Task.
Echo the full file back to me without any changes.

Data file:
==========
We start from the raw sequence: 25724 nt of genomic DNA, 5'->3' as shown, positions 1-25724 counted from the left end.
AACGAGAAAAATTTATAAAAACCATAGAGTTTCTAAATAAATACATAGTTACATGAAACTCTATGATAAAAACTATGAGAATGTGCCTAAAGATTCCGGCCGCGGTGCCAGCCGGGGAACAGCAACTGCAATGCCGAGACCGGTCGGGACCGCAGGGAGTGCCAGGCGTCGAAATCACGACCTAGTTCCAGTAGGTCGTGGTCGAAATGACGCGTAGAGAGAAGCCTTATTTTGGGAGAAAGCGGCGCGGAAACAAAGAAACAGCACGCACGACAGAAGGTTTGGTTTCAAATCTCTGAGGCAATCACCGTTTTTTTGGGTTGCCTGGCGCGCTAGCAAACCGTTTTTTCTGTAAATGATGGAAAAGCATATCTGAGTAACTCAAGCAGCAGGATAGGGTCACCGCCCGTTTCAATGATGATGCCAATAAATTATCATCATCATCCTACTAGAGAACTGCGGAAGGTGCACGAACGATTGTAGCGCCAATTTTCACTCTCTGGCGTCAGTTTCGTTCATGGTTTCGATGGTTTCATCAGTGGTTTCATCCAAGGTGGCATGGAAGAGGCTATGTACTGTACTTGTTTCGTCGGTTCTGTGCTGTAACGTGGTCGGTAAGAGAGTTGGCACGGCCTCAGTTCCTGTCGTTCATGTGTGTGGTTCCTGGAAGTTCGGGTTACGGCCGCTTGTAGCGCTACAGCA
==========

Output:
We start from the raw sequence: 25724 nt of genomic DNA, 5'->3' as shown, positions 1-25724 counted from the left end.
AACGAGAAAAATTTATAAAAACCATAGAGTTTCTAAATAAATACATAGTTACATGAAACTCTATGATAAAAACTATGAGAATGTGCCTAAAGATTCCGGCCGCGGTGCCAGCCGGGGAACAGCAACTGCAATGCCGAGACCGGTCGGGACCGCAGGGAGTGCCAGGCGTCGAAATCACGACCTAGTTCCAGTAGGTCGTGGTCGAAATGACGCGTAGAGAGAAGCCTTATTTTGGGAGAAAGCGGCGCGGAAACAAAGAAACAGCACGCACGACAGAAGGTTTGGTTTCAAATCTCTGAGGCAATCACCGTTTTTTTGGGTTGCCTGGCGCGCTAGCAAACCGTTTTTTCTGTAAATGATGGAAAAGCATATCTGAGTAACTCAAGCAGCAGGATAGGGTCACCGCCCGTTTCAATGATGATGCCAATAAATTATCATCATCATCCTACTAGAGAACTGCGGAAGGTGCACGAACGATTGTAGCGCCAATTTTCACTCTCTGGCGTCAGTTTCGTTCATGGTTTCGATGGTTTCATCAGTGGTTTCATCCAAGGTGGCATGGAAGAGGCTATGTACTGTACTTGTTTCGTCGGTTCTGTGCTGTAACGTGGTCGGTAAGAGAGTTGGCACGGCCTCAGTTCCTGTCGTTCATGTGTGTGGTTCCTGGAAGTTCGGGTTACGGCCGCTTGTAGCGCTACAGCA